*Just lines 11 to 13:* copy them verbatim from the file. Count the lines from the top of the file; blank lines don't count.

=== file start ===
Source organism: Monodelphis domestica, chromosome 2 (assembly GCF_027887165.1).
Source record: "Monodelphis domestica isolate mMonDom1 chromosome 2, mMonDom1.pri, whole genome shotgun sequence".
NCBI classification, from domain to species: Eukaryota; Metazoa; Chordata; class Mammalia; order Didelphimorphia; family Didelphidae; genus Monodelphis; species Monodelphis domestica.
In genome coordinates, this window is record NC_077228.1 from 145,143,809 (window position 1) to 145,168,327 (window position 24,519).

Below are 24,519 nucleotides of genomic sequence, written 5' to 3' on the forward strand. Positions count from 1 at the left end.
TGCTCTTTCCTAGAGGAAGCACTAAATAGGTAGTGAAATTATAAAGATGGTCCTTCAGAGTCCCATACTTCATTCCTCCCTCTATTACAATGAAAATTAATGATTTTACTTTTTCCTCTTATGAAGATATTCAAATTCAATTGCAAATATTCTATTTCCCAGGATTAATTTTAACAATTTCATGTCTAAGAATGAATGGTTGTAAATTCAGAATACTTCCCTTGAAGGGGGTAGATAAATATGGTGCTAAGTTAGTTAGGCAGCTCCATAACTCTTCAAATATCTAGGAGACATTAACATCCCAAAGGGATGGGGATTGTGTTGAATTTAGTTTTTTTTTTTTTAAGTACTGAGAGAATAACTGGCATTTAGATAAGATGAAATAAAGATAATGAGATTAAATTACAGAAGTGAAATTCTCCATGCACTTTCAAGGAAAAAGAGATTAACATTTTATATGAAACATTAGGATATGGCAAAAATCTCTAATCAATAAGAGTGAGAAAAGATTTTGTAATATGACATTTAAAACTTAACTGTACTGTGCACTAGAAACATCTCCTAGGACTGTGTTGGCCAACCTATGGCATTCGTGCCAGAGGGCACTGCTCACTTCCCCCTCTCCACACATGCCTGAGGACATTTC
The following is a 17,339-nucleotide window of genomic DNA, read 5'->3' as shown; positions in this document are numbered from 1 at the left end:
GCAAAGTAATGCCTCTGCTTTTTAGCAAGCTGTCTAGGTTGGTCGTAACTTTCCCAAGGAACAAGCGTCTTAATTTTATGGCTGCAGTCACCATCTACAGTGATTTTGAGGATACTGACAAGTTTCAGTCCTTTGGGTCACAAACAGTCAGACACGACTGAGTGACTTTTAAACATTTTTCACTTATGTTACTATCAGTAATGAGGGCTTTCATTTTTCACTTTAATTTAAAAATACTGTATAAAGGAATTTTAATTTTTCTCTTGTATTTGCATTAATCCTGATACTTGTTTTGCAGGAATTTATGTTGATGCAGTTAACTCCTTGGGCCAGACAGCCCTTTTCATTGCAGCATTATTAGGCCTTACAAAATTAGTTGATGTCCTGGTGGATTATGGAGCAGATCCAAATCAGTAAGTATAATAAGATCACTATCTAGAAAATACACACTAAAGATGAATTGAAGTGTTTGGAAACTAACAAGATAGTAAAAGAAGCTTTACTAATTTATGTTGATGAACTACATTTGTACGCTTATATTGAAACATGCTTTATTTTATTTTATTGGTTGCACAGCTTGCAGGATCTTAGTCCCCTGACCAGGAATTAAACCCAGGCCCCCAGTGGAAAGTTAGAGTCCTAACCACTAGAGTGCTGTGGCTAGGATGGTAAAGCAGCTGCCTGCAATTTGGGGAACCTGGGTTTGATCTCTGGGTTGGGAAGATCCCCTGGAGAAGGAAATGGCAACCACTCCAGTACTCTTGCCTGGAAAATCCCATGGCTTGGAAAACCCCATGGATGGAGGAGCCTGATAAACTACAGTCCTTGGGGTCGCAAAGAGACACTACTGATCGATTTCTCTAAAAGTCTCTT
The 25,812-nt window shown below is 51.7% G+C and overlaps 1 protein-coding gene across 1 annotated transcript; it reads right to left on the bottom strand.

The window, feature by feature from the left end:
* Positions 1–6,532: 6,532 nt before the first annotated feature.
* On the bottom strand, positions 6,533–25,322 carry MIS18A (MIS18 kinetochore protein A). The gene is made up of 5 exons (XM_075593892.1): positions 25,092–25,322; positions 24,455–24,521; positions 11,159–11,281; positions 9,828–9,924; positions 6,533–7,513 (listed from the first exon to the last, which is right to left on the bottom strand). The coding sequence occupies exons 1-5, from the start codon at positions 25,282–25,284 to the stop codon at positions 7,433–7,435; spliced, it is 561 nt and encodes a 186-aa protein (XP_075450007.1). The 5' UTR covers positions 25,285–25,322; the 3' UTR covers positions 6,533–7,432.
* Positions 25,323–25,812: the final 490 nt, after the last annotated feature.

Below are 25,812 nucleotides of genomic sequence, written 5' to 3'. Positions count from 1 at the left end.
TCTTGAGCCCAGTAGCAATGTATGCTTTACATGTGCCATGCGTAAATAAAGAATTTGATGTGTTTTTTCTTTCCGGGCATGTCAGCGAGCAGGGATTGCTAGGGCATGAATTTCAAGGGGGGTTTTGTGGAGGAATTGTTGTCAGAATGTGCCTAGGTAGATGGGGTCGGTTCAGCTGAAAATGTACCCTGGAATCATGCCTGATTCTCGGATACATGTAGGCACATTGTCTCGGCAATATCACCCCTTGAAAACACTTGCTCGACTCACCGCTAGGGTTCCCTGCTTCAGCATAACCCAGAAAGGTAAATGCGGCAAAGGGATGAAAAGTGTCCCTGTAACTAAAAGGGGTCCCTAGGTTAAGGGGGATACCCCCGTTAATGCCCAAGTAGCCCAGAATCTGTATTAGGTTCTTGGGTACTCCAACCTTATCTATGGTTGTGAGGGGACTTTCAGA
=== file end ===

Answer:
* Positions 1–6,532: 6,532 nt before the first annotated feature.
* On the bottom strand, positions 6,533–25,322 carry MIS18A (MIS18 kinetochore protein A). The gene is made up of 5 exons (XM_075593892.1): positions 25,092–25,322; positions 24,455–24,521; positions 11,159–11,281; positions 9,828–9,924; positions 6,533–7,513 (listed from the first exon to the last, which is right to left on the bottom strand). The coding sequence occupies exons 1-5, from the start codon at positions 25,282–25,284 to the stop codon at positions 7,433–7,435; spliced, it is 561 nt and encodes a 186-aa protein (XP_075450007.1). The 5' UTR covers positions 25,285–25,322; the 3' UTR covers positions 6,533–7,432.
* Positions 25,323–25,812: the final 490 nt, after the last annotated feature.